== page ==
The private market for homes in the Seattle area has been climbing out of reach for many people for many years, and there is no reason to believe it will become affordable any time soon. Meanwhile, the wait lists for existing affordable housing units is very long and getting longer. The city has spent all these years arguing about what to do rather than taking real action. Most of the debate has been about where increased private development should be allowed as though private development was the only tool available to reduce housing costs. But there is another way: Social housing.
The House Our Neighbors coalition, led in large part by Real Change, kicked off a signature drive today to put Initiative 135 on the Seattle ballot in November. You can get involved in the effort by volunteering or hosting a fundraiser. And if you see someone collecting signatures, add your name.
I-135 would establish a Public Development Authority tasked with building and operating affordable housing. The authority would receive public funds, but it would also have the ability to bond against rent payments to fund further development. Because units are fully owned by the public, they can remain affordable permanently. I-135 does not include any funding, a decision the creators made in order to avoid violating Washington State’s rule limiting ballot initiatives to only one subject at a time, according to Publicola. Instead, it would establish an authority and structure that could be funded later via the city budget or another ballot measure.
When people can’t afford a home, they are kicked out into the street. Our social safety nets are torn to shreds, and many people fall straight through. We need to be using every tool possible to make more homes that are truly affordable, and social housing is one of them.
The proposed Public Development Authority would operate differently than the existing Seattle Housing Authority, which relies on federal investment and financing options. It would also be different than existing non-profit low-income housing developers because the public would own the properties, giving the PDA access to financing options only available to governments. House Our Neighbors explained it this way on their website:
Current affordable housing models and interventions serve a vital role and they need all the resources they can get. A lot of funding for affordable housing is reliant on the federal government, and restricted by the financing available to them, primarily the Low Income Housing Tax Credit (LIHTC) and public housing (Section 9). We can create housing not reliant on these funding models, and work alongside these affordable housing strategies to pull more housing off the private market.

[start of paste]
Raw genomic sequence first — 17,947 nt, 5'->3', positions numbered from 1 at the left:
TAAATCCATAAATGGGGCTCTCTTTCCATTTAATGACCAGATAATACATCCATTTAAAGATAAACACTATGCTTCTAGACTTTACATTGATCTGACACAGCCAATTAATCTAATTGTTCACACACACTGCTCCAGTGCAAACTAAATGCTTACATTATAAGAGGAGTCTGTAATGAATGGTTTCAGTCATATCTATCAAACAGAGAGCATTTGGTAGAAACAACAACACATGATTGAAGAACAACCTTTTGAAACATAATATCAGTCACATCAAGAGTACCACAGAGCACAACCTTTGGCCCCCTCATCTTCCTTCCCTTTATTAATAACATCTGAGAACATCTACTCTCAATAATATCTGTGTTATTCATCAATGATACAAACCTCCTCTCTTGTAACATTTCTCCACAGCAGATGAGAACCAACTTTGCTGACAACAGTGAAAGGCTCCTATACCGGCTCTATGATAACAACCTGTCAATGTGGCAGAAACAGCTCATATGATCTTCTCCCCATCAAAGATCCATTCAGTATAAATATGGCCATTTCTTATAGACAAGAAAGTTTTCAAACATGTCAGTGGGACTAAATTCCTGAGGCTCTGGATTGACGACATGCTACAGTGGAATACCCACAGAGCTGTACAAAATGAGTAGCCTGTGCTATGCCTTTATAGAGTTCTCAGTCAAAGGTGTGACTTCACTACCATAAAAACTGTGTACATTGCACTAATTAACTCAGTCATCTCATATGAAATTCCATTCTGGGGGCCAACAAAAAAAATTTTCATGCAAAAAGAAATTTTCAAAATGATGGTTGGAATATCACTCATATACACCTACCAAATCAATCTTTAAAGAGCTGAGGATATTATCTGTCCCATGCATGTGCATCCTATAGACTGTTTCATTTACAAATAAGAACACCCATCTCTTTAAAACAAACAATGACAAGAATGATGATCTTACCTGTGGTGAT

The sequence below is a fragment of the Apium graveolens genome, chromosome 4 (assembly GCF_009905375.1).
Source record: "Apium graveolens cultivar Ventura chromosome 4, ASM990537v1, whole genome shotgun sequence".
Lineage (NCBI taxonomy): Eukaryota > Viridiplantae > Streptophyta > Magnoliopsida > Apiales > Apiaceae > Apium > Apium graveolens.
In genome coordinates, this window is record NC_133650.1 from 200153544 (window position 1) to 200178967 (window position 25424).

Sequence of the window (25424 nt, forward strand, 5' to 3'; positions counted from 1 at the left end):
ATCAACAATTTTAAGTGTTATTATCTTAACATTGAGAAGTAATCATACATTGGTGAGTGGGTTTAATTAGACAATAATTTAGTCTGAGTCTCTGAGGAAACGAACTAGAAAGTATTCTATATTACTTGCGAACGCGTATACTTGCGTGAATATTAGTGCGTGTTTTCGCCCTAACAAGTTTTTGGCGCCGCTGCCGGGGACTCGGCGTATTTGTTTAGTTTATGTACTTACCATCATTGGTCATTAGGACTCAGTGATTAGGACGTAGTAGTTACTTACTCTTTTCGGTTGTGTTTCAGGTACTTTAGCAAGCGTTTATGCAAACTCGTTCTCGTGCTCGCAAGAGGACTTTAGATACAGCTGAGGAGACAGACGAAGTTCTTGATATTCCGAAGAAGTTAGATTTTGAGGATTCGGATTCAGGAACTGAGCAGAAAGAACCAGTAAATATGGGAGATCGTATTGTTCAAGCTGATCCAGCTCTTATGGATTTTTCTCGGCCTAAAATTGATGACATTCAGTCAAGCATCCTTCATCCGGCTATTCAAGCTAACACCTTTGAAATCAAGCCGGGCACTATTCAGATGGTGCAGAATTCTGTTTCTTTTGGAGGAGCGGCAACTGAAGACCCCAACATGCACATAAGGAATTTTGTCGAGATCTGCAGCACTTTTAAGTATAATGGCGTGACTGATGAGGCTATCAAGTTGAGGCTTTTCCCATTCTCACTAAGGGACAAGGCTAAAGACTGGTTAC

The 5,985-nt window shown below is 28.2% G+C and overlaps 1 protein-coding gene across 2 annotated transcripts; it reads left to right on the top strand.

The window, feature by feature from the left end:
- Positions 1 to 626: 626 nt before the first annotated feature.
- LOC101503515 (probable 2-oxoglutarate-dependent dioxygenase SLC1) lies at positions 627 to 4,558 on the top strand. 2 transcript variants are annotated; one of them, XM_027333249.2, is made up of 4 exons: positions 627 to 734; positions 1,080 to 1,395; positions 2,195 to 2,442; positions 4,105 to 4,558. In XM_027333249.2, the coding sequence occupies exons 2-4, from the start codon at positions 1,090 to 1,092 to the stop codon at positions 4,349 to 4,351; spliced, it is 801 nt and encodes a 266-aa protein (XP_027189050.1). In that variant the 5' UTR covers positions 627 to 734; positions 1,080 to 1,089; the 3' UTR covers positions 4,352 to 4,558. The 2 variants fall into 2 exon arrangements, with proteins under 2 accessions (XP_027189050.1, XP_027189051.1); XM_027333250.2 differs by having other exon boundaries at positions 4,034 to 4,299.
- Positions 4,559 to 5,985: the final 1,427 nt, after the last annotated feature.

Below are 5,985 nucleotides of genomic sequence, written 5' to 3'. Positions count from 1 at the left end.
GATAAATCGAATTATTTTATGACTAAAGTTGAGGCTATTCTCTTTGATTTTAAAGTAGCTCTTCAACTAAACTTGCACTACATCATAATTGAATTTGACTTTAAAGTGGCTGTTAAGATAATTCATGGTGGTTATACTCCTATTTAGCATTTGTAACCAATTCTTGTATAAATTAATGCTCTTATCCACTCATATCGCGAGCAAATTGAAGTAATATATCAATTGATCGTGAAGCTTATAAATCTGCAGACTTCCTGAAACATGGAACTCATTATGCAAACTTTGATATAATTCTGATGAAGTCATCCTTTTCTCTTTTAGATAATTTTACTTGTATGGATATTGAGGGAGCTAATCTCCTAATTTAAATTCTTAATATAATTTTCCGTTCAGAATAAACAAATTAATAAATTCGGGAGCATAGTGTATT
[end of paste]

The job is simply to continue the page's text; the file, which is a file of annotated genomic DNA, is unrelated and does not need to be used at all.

This is a very exciting concept. Our city has so much wealth, we need a mechanism to use just a little bit of it to help keep people in homes.
This is also a transportation issue because people need to be able to afford to live in Seattle, especially the parts of the city with great walking, biking and transit access. Building a quality bike network is great and all, but not if only the wealthy can afford to live close enough to easily use it. Biking is an affordable, fun, healthy and extremely efficient way to get around, and more people should be able to safely and easily bike for daily transportation. One way to increase access to safe bike routes is to build more of them. Another way is to build more homes near the quality bike routes we already have. Both of these strategies are needed.
UPDATE: WSDOT announced Thursday that the planned trail closure has been cancelled. “This weekend’s work on SR 520 is canceled. The trail across Lake Washington will be open tonight through Monday morning.”
Map of the closed trail sections (green) from WSDOT.
The walking and biking trails on the 520 Bridge across Lake Washington and under SR-520 near the Arboretum will be closed from late Thursday until early Monday.
In terms of quality and ease of use, the newest Gen4 Lime e-assist bike is highest-quality model of shared bike yet to hit Seattle streets, and a sign that the company has no intention of abandoning bikes in favor of scooters. The biggest thing holding it back remains the unchanged price, with per-minute rates adding up on the kinds of long rides this new bike begs for and the $1 unlock fee limiting its use for short errands.